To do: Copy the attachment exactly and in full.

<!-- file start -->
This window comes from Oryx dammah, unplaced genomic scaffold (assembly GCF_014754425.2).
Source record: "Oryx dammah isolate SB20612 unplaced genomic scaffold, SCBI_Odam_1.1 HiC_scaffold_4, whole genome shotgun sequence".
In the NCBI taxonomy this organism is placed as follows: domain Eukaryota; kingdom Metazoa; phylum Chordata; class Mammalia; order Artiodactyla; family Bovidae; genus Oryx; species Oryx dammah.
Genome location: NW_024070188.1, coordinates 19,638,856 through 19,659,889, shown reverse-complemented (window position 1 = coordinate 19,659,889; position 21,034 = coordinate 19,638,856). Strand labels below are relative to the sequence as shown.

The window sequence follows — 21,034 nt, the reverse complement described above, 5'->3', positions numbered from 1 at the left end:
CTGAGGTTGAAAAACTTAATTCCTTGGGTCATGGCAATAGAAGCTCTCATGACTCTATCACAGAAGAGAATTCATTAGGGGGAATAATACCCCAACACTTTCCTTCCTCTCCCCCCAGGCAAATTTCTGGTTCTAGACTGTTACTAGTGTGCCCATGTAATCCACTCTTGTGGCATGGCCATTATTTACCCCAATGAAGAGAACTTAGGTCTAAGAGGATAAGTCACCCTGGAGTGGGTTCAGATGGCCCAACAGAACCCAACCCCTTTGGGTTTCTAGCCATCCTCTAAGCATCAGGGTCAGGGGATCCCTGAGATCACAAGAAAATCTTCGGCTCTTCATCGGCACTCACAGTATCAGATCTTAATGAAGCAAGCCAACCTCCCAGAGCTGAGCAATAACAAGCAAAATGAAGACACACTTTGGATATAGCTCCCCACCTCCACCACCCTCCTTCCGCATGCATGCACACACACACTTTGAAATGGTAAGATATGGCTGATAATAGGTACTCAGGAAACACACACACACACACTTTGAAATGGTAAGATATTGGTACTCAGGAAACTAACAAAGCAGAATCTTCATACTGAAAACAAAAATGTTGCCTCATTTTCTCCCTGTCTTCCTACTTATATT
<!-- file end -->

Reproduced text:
This window comes from Oryx dammah, unplaced genomic scaffold (assembly GCF_014754425.2).
Source record: "Oryx dammah isolate SB20612 unplaced genomic scaffold, SCBI_Odam_1.1 HiC_scaffold_4, whole genome shotgun sequence".
In the NCBI taxonomy this organism is placed as follows: domain Eukaryota; kingdom Metazoa; phylum Chordata; class Mammalia; order Artiodactyla; family Bovidae; genus Oryx; species Oryx dammah.
Genome location: NW_024070188.1, coordinates 19,638,856 through 19,659,889, shown reverse-complemented (window position 1 = coordinate 19,659,889; position 21,034 = coordinate 19,638,856). Strand labels below are relative to the sequence as shown.

The window sequence follows — 21,034 nt, the reverse complement described above, 5'->3', positions numbered from 1 at the left end:
CTGAGGTTGAAAAACTTAATTCCTTGGGTCATGGCAATAGAAGCTCTCATGACTCTATCACAGAAGAGAATTCATTAGGGGGAATAATACCCCAACACTTTCCTTCCTCTCCCCCCAGGCAAATTTCTGGTTCTAGACTGTTACTAGTGTGCCCATGTAATCCACTCTTGTGGCATGGCCATTATTTACCCCAATGAAGAGAACTTAGGTCTAAGAGGATAAGTCACCCTGGAGTGGGTTCAGATGGCCCAACAGAACCCAACCCCTTTGGGTTTCTAGCCATCCTCTAAGCATCAGGGTCAGGGGATCCCTGAGATCACAAGAAAATCTTCGGCTCTTCATCGGCACTCACAGTATCAGATCTTAATGAAGCAAGCCAACCTCCCAGAGCTGAGCAATAACAAGCAAAATGAAGACACACTTTGGATATAGCTCCCCACCTCCACCACCCTCCTTCCGCATGCATGCACACACACACTTTGAAATGGTAAGATATGGCTGATAATAGGTACTCAGGAAACACACACACACACACTTTGAAATGGTAAGATATTGGTACTCAGGAAACTAACAAAGCAGAATCTTCATACTGAAAACAAAAATGTTGCCTCATTTTCTCCCTGTCTTCCTACTTATATT